Section 10(k) empowers the Board to hear and determine a jurisdictional dispute when it finds reasonable cause to believe that such a dispute exists. A jurisdictional dispute is defined as "a dispute between two or more groups of employees over which is entitled to do certain work." NLRB v. Radio & Television Broadcast Engineers Union, 364 U.S. 573, 579, 81 S. Ct. 330, 334, 5 L. Ed. 2d 302 (1961). A jurisdictional dispute cannot by definition exist unless there are rival claims to the same work. NLRB v. Plasterers Union, 404 U.S. 116, 134, 92 S. Ct. 360, 371, 30 L. Ed. 2d 312 (1971). Accordingly, in the absence of active and competing claims section 10(k) is not applicable. For example, under the Safeway rule announced by the Board in 1962 and followed since, if one of the unions claiming work effectively renounces its claim, section 10(k) proceedings are aborted, even where the employer maintains an interest in securing a Board decision on the merits of the dispute. NLRB v. Plasterers Union, supra, at 134, 92 S. Ct. at 371, approving Highway Truckdrivers Local 107 (Safeway Stores, Inc.), 134 NLRB 1320 (1961). Similarly, this court has held that section 10(k) does not apply when there is no conflicting claim to the same work by competing unions, but where one union pickets to get future work, even if the employer would have a valid unfair labor practice claim under some other section. Stromberg-Carlson Communications, Inc. v. NLRB, supra, at 941. The section 10(k) proceedings' "function evaporates when one of the unions renounces and refuses the work." Plasterers Union, supra, 404 U.S. at 135, 92 S. Ct. at 371.

In the present case, the Board found that the Teamsters and the Operating Engineers were not competing for the same work, and concluded that no jurisdictional dispute existed that was remediable under section 10(k).

The Companies principally contend that the Operating Engineers' disclaimer of the disputed work was ineffective in that it involved no giving up of work and because the Operating Engineers wages were not reduced by reason of the disclaimer. The cases cited in support of the contention that a genuine jurisdictional dispute still existed notwithstanding disclaimer all dealt with situations in which the disclaiming union had performed the disputed work in the past and would continue to perform it if required. IBEW Local 610 (Landow Outdoor Sign Co.), 225 NLRB 320 (1976); Local 1291, ILA (Pocahontas Steamship Co.), 152 NLRB 676 (1965), aff'd, 368 F.2d 107 (3d Cir. 1966). Here, however, Operating Engineers has never performed and does not request the work claimed by the Teamsters.

There is substantial evidence to support the Board's finding that no jurisdictional dispute existed. The Teamsters explicitly stated that it had no interest in the work assigned to employees represented by Operating Engineers, i.e., the actual operation of the crane, and the Operating Engineers had claimed no work other than the operation of the crane which its employees had traditionally performed. The work that the Teamsters claimed for its members--the hookup work, guiding and signaling work, trailer maintenance functions, and loading, unloading, and load tie-down assistance functions--had never been performed by or sought by Operating Engineers employees. Instead, this work had traditionally been performed by members of the craft with jurisdiction over the particular material to be loaded onto the trailer at that particular time.

The Board noted that there was a possible jurisdictional dispute between the Teamsters and the craft employees that had traditionally performed the work of assisting the Operating Engineer. However, since the companies did not assert or present any evidence of a competing claim by the craft employees or that the craft employees are party to the present dispute, it would have been improper for the Board to speculate on whether such a dispute might exist.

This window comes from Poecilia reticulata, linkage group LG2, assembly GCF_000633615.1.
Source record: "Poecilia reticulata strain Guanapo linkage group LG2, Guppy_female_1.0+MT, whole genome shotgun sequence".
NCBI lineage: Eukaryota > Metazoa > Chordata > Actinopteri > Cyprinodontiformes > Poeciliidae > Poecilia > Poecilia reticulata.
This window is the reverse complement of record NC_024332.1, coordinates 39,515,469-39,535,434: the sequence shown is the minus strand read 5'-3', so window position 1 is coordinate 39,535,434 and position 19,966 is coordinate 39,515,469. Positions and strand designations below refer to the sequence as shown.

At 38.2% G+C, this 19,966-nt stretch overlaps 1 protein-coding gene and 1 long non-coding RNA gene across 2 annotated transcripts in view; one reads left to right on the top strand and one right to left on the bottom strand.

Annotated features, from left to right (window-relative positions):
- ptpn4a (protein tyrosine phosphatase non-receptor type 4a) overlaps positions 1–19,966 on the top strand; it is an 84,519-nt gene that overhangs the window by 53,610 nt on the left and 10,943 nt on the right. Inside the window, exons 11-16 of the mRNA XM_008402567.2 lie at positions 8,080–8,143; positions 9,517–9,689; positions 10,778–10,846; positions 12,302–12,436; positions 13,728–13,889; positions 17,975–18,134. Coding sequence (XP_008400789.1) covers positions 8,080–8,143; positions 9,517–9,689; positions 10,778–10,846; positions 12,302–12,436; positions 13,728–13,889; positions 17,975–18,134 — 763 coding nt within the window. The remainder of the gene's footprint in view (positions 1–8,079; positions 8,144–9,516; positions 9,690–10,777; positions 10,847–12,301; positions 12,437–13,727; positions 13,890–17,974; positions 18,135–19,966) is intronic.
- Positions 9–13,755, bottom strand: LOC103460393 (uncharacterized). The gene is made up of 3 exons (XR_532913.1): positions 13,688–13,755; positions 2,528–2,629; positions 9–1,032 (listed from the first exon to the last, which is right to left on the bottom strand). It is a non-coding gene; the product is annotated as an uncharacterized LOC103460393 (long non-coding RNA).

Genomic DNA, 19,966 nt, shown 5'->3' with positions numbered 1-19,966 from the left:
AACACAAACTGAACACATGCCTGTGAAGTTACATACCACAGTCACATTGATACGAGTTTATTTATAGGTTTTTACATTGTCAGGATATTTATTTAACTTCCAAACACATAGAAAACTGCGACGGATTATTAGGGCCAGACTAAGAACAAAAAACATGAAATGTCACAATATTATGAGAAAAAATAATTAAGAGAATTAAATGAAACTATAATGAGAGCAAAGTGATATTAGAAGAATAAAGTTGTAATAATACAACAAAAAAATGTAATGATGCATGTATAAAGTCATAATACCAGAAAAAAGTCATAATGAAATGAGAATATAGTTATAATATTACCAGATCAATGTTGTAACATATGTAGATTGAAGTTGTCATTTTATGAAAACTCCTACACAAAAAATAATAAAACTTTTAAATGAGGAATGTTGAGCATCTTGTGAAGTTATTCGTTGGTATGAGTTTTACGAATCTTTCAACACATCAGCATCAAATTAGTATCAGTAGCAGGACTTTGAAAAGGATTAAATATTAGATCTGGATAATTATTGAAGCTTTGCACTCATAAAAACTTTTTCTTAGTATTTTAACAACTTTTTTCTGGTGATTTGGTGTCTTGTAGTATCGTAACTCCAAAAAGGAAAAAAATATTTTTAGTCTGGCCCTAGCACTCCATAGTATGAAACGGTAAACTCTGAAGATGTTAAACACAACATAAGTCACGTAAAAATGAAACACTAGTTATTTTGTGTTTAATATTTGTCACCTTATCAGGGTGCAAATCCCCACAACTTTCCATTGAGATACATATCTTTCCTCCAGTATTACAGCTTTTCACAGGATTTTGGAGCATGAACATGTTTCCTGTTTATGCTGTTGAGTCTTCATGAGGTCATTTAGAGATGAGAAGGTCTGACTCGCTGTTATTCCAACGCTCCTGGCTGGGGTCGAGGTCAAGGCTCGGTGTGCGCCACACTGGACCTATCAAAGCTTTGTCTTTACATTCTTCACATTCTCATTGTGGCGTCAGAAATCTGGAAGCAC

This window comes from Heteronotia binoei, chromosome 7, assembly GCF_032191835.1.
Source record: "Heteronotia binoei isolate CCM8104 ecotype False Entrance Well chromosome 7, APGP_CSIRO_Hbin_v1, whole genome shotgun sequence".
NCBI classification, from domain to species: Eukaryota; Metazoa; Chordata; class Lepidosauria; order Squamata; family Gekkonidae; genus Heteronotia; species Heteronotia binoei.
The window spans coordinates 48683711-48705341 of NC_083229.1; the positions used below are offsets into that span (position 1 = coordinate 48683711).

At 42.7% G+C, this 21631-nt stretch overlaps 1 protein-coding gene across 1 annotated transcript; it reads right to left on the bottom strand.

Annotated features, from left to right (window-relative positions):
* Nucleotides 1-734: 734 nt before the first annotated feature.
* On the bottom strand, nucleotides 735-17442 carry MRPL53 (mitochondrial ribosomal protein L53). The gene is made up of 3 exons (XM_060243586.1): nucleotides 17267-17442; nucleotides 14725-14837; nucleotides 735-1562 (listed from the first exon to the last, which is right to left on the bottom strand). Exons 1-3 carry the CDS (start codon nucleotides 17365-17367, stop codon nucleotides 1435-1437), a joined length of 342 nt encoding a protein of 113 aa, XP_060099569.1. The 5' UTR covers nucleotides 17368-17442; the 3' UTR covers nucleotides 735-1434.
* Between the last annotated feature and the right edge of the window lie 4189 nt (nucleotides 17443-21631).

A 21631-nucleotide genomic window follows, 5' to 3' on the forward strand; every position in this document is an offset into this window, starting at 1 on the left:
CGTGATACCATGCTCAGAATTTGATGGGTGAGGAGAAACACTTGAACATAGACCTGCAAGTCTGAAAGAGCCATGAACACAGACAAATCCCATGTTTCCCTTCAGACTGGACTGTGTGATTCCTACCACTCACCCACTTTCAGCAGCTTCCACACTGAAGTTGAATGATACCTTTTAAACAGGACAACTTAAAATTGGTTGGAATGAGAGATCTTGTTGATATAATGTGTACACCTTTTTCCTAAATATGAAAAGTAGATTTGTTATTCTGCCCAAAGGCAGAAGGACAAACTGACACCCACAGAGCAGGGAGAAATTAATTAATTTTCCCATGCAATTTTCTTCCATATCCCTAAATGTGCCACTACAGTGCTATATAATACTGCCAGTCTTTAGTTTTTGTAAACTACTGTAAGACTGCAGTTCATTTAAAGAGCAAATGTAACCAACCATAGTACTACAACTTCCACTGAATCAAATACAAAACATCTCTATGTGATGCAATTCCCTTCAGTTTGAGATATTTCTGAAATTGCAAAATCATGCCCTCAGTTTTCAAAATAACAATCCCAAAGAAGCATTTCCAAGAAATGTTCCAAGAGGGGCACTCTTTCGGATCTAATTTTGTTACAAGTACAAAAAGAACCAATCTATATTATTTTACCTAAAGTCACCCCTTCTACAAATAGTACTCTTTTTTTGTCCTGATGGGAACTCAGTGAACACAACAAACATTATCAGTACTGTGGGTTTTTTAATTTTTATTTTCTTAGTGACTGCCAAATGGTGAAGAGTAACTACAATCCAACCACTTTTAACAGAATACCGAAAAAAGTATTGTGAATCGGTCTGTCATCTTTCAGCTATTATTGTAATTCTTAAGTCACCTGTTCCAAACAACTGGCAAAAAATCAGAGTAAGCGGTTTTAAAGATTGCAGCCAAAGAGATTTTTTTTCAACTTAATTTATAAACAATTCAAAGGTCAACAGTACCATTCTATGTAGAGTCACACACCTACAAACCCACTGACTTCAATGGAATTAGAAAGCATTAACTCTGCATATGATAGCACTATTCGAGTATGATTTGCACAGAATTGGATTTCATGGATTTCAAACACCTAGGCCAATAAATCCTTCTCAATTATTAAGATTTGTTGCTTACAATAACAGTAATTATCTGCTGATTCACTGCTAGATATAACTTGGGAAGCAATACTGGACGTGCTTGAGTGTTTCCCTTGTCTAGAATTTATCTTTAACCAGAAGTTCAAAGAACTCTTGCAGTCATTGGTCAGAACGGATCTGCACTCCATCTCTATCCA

In the absence of rival jurisdictional claims establishing a "dispute" cognizable under section 10(k), the Board was not arbitrary and capricious in quashing the notice of hearing in the section 10(k) proceeding. We accordingly deny the petition for review.


POOLE, Circuit Judge, concurring specially.

I concur in Judge Skopil's conclusion but only under the compulsion of this court's en banc determination that an order of the Board quashing notice of hearing under section 10(k) proceeding is reviewable. Foley-Wismer & Becker v. NLRB, 682 F.2d 770 (9th Cir. 1982) (en banc).

I thought that decision en banc to be wrong and I still believe it to be wrong. To the extent it rests upon Waterway Terminals Co. v. NLRB, 467 F.2d 1011 (9th Cir. 1972), it is on infirm ground, for the logic of that prior decision is no more compelling today than it was 10 years ago. It was certainly inconsistent, when decided, with NLRB v. Plasterers Union, 404 U.S. 116, 92 S. Ct. 360, 30 L. Ed. 2d 312 (1971), and with our own still earlier holding in Henderson v. International Longshoremen's and Warehousemen's Union Local 50, 457 F.2d 572, 577 (9th Cir. 1972). Today's adherence to an illogical precedent erodes the statutory-administrative scheme and promises to increase contest in an area which should be left to the Board's expert determination. I venture the speculation that this decision may not outlast time.


The Honorable David V. Kenyon, United States District Judge for the Central District of California, sitting by designation


Except as authorized by statute, a court of appeals does not have jurisdiction to review actions of the Board. American Federation of Labor v. NLRB, 308 U.S. 401, 60 S. Ct. 300, 84 L. Ed. 347 (1940). An employer or union may only have review of a "final order of the Board." 29 U.S.C. § 160(f)


The Company also asks for review of the General Counsel's dismissal of the Sec. 8(b) (6) charge. However, it is clearly established that the General Counsel has "final authority" on whether to issue a complaint on unfair labor practice charges, and that this decision is not reviewable in any judicial forum. NLRB v. Sears, Roebuck & Co., 421 U.S. 132, 138-39, 95 S. Ct. 1504, 1510-11, 44 L. Ed. 2d 29 (1975); Vaca v. Sipes, 386 U.S. 171, 182, 87 S. Ct. 903, 912, 17 L. Ed. 2d 842 (1967); Bays v. Miller, 524 F.2d 631, 634 (9th Cir. 1975); Henderson v. ILWU Local 50, 457 F.2d 572, 578 (9th Cir.), cert. denied, 409 U.S. 852, 93 S. Ct. 65, 34 L. Ed. 2d 95 (1972). Therefore the General Counsel's dismissal of the section 8(b) (6) charges is not appealable. Counsel for the Companies conceded this at oral argument